institute for employment studies
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The New Deal for Young Unemployed People
Dewson S, Eccles J
a study for the National Council for Voluntary Organisations
This research was commissioned to explore and determine the experiences of young people on the Voluntary Sector Option (VSO) of the New Deal for 18-24 year olds. It aimed to assess the contribution that the VSO was making to the New Deal as a whole, and importantly, to ascertain the impact that participation in the New Deal was having on young people’s attitudes towards the voluntary sector per se. In order to contextualise the research, the opinions and experiences of young people across all the New Deal options were considered.
The research methodology adopted for this study was both quantitative and qualitative. During the first phase of the study, a small postal survey of young people who had recently started on their New Deal option was undertaken. In addition, a small number of focus groups were held to explore some of the research issues in greater depth. This primary phase allowed the early experiences of young people on the New Deal to be explored including the Gateway period and the New Deal Personal Adviser (NDPA) service.
The second part of the research incorporated a smaller postal survey with earlier respondents, some focus groups and a number of in-depth telephone interviews with young people who had completed, or were coming to the end of their time on, their New Deal options. The aim of this phase of the research was to examine the longer-term experiences of young people, and crucially, to assess the impact that participation in the voluntary sector option had had on young people.
The key findings arising from this study are multifarious. It seems clear that most of the difficulties and frustrations that young people experience occur in the early stages of participation in the New Deal. Concerns have been raised about the quality and availability of independent careers advice and guidance during the Gateway period and many young people reported that they had not received this type of help. In addition, many young people said that they had not received any in-depth assessment of their job-related skills and other ‘basic’ skills although they would have welcomed such an assessment. A further criticism of the Gateway centred around a lack of detailed information on the options available to young people under the New Deal and an (overly) heavy emphasis on finding a job rather than a longer term approach to planning for a career.
In relation to the VSO, the research has found that young people on this option are more likely to have spent longer in the Gateway than their non-VSO counterparts. They are also less likely to feel that they got the support they needed from their NDPA, and more worryingly, less likely to feel that they were directed to suitable training opportunities. Having said this, young people on the VSO were more likely to be motivated to take up this option for work-related reasons, that is, to gain real job experience and work-relevant skills. Generally, the research found that awareness and understanding of the voluntary sector prior to participation in the New deal option was low.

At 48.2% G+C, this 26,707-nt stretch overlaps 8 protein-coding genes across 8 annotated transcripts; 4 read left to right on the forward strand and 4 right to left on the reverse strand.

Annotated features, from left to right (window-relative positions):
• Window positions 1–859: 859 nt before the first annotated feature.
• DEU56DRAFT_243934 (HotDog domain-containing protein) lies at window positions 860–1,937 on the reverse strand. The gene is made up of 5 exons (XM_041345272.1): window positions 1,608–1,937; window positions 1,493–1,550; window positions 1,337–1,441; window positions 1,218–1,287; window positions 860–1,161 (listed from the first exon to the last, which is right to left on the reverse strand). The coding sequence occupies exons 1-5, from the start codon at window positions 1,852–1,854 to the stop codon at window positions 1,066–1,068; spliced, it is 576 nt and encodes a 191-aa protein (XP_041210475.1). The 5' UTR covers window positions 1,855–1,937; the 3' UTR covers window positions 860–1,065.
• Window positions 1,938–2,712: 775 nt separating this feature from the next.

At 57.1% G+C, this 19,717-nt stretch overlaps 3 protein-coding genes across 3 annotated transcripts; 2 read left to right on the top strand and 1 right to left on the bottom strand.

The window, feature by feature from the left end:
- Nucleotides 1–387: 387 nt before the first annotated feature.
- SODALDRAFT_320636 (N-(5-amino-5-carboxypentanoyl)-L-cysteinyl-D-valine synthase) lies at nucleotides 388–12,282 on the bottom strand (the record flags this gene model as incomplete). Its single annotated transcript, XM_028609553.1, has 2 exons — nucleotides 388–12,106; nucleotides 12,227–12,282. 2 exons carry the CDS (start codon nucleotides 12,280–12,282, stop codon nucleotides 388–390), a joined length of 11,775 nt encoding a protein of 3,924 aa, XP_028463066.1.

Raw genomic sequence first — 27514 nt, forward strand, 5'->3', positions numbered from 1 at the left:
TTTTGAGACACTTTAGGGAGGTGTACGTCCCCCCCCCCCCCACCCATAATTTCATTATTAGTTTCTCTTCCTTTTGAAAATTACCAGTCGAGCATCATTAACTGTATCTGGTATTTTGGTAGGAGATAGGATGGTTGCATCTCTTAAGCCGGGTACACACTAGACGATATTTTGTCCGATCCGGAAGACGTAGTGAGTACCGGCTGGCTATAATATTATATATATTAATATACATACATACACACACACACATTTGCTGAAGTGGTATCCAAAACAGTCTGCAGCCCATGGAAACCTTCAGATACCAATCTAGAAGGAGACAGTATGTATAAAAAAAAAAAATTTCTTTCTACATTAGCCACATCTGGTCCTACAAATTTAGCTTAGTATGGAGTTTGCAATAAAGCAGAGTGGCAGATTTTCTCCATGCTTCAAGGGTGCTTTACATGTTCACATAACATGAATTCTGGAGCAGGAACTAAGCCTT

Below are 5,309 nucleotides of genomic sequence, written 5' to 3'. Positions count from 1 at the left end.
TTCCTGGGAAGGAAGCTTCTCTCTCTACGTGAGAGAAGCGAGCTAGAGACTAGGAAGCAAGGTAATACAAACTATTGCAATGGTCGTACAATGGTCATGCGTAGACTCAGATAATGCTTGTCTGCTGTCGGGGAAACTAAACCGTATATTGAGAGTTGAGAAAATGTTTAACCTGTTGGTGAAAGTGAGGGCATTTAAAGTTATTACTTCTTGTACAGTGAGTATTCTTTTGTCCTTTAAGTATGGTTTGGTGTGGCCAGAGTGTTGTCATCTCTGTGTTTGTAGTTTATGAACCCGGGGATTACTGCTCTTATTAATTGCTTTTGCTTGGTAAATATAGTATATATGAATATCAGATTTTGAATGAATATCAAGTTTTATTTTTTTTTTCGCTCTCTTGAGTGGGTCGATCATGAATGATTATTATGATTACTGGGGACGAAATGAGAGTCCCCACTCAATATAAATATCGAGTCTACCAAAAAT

In many ways, the later phase of the research lessens the impact of the earlier findings. Most young people across all the New Deal options reported high levels of satisfaction with the programme. In the main, they felt that their work-related skills had improved and that their education or training was relevant to the type of work they wanted to do. Importantly, the majority of young people taking part in the research thought that they had received adequate support whilst taking part in the New Deal. Having said this, the number of young people moving into employment following the New Deal remained low and a significant proportion stated that they would have to undertake further education or training to move into the type of work that they wanted. In essence, the New Deal had not met the longer-term needs of some young people, although it may have moved them a step closer to doing so.
In relation to attitudes towards the voluntary sector, the research has found that participation in the VSO has had little impact on young people’s views regarding the sector. It remains that young people have not chosen to take part in the VSO in itself; rather they are choosing the vocational training that (incidentally) is being offered by organisations within the sector. An important opportunity to inform young people about the voluntary sector, and engender their support for it, is being missed.
The findings from this study give rise to a number of recommendations. Whilst the research has found that young people are generally satisfied with the New Deal, the study has highlighted some significant weaknesses. Most notably, it is important that young people:
Finally, the findings suggest that much more could be done to educate young people about the voluntary sector and to promote much greater allegiance to it. A more positive and proactive approach by providers of the VSO to achieve this end is recommended.
The New Deal for Young Unemployed People, Dewson S, Eccles J. , National Council for Voluntary Organisations, 2001.
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